There’s a significant amount of nostalgia to be found in the bush. Simply driving through the Londolozi reserve, I find myself confronted by an indelibly imprinted memory around almost every corner. Having spent the last four years of my life immersed in this amazing wilderness, it is hard to go anywhere on the property without being reminded of some incredible sighting, some hilarious adventure with another ranger, or even just a simple laugh shared with guests.
I am fortunate to be cursed with a photographic memory (a bit of a contradiction there, I know), so that every time I venture out of the Londolozi camps, it is like taking a trip down memory lane.
I can still conjure up incredibly vivid images of the colossal elephant bull that towered over our vehicle when we were helplessly stuck in the sands of the Manyelethi riverbed. He was less than a metre from the side of the Land Rover, and I looked him in the eye for over a minute, silently willing him to move on. My pulse can’t help but race at the recollection.
I remember the Sparta pride females growling at Mike Sutherland, Jacqui Hemphill and I, when we found them on foot in the long grass of the deep south.
The high-five I shared with Mike Sithole when we finally caught up to the Marthly male leopard at sunset after an 8-hour track will forever be in my top ten favourite moments at Londolozi.
People often ask me what the best thing I’ve seen in the bush is. And I can’t tell them. Every sighting is different, and on what criteria should you judge what is “best”?
The most exciting? The most emotion you felt? The rarest thing you’ve seen? A birth? A kill?
One can have distinct highlights, but I’m sure that most rangers who have been in the bush awhile would agree that to assign the title “best sighting” is an incredibly difficult thing to do.
I’m writing this whilst sitting at a coffee shop in OR Tambo airport, waiting to board a flight to go to the wedding of two good friends in Stellenbosch. It is going to be a wonderfully joyous occasion. And whilst the bustle of an international airport is a shock to the system after having just arrived from the peace and quiet of the bushveld, sitting here while thinking about the wedding gives me perspective as to what I enjoy and value most about my life.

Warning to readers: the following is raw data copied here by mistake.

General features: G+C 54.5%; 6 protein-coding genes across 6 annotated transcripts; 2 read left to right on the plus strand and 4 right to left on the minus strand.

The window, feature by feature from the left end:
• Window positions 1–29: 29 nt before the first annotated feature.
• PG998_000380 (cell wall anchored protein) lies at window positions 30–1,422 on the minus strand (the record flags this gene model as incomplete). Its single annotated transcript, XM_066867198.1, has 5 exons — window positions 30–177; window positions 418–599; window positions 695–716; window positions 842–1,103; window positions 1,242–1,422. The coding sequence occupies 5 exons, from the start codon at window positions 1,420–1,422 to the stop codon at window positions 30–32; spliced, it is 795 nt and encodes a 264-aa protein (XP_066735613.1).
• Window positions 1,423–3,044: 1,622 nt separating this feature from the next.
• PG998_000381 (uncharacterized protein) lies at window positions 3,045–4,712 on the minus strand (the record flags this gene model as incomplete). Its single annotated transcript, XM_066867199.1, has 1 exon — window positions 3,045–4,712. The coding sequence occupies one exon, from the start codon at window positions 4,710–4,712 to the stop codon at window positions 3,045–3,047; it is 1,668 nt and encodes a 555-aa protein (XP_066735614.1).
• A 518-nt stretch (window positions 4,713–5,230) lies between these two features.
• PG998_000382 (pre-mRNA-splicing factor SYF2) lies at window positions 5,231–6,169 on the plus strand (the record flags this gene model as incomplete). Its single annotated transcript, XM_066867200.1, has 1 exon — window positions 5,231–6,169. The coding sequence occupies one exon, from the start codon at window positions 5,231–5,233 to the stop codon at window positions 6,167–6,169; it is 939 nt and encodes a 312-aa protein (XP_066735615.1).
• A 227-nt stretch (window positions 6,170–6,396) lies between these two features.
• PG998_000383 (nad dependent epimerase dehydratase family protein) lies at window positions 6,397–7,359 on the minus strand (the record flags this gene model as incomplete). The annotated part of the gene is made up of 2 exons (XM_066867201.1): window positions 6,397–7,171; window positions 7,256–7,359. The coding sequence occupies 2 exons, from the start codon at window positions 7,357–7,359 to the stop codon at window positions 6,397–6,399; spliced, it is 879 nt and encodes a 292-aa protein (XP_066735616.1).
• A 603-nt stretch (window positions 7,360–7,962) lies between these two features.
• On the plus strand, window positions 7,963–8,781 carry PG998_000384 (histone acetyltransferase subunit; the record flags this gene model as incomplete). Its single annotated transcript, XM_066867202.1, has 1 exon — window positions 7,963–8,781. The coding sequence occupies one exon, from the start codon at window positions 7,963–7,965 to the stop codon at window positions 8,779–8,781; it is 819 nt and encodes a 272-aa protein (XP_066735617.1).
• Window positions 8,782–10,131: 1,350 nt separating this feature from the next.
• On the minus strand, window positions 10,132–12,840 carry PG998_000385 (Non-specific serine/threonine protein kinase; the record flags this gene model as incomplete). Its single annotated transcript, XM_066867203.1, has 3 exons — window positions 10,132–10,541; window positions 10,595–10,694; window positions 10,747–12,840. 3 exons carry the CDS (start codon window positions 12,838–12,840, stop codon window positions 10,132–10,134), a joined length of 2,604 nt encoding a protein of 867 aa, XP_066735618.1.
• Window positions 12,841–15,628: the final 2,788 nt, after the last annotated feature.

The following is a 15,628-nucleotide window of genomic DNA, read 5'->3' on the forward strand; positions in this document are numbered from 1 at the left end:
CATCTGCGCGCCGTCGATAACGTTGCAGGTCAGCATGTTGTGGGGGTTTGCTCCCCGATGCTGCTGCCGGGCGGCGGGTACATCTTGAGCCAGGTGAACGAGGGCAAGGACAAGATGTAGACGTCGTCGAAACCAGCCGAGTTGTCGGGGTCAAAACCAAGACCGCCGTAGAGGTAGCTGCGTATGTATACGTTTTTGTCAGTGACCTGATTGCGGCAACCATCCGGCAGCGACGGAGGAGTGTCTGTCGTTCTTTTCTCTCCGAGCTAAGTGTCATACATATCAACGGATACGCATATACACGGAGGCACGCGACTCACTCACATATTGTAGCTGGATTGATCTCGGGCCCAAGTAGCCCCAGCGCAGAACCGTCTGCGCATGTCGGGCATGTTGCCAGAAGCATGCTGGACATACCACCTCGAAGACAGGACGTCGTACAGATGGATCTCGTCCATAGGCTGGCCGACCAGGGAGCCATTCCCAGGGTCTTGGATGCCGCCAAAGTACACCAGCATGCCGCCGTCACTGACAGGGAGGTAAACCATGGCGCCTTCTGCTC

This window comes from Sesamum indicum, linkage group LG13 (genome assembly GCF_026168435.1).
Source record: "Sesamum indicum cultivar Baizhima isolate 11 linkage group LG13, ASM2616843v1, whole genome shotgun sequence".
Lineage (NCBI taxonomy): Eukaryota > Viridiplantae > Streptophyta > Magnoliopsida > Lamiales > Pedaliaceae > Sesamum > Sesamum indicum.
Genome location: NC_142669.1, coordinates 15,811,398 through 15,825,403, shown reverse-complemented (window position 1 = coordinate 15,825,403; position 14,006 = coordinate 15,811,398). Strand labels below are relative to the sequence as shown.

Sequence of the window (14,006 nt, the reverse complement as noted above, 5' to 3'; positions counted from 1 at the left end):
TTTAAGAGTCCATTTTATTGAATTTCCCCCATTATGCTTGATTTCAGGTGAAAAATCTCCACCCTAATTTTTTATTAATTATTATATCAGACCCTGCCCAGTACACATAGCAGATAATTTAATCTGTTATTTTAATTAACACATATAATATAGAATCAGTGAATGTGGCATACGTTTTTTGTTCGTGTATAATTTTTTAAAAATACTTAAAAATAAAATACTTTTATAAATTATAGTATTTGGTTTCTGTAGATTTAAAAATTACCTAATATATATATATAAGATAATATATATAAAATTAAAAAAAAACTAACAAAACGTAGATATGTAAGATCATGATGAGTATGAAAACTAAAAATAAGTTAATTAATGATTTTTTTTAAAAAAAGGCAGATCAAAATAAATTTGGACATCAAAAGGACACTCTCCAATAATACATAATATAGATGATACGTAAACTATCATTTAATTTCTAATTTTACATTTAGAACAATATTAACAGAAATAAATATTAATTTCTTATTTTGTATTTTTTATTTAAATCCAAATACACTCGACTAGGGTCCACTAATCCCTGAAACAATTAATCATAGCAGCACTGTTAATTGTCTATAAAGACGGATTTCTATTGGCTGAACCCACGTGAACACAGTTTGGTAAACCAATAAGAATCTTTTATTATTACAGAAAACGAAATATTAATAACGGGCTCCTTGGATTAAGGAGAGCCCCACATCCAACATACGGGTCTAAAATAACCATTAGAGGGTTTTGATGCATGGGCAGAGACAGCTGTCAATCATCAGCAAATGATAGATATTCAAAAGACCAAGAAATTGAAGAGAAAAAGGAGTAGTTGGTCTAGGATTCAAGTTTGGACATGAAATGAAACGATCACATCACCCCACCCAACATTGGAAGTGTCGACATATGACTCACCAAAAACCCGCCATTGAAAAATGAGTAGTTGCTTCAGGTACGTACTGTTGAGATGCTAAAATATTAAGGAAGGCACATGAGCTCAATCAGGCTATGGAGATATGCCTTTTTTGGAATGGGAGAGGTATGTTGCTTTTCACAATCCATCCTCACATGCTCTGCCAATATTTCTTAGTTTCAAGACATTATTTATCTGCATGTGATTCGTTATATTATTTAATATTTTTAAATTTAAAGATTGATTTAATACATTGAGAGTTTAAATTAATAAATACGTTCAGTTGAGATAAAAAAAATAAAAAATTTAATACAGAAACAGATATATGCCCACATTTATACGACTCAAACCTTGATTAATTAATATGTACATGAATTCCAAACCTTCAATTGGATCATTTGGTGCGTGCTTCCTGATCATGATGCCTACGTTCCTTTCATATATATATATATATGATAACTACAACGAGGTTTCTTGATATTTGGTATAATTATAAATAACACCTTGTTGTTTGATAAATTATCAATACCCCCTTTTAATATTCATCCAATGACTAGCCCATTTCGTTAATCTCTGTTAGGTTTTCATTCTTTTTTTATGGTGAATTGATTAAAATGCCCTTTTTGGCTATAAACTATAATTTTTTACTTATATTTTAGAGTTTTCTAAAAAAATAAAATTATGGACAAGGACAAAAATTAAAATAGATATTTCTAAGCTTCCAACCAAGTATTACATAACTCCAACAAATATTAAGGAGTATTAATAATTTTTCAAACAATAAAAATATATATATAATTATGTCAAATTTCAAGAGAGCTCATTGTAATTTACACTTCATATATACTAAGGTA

So I’ve suddenly realised that in twenty years time, when someone asks me what the best thing I saw in the bush was, I think I may have an answer for them.
It will be the smiles and contentment I saw on the faces of the friends I have made for life, as we sat around the fire under the Southern stars, sharing laughter late into the African night.
A few beers, a guitar strumming away, tales of what we saw that day and discussions about what we might see tomorrow are all the simple ingredients needed for a wonderful and deeply satisfying evening in the bush. With any luck, the lions might be roaring in the distance.
Although the wildlife experience is primarily what draws young people from all walks of life to work in the African wilderness, it is the memories made together and the shared love for what we do that draws us close as a group.
That is why as long as I work here I’ll call the friends I’ve made, family.
And like the Mashaba female, the Tsalala pride, and the genet that lives in the Pioneer camp roof, I will call Londolozi my home.
Written and Photographed by James Tyrrell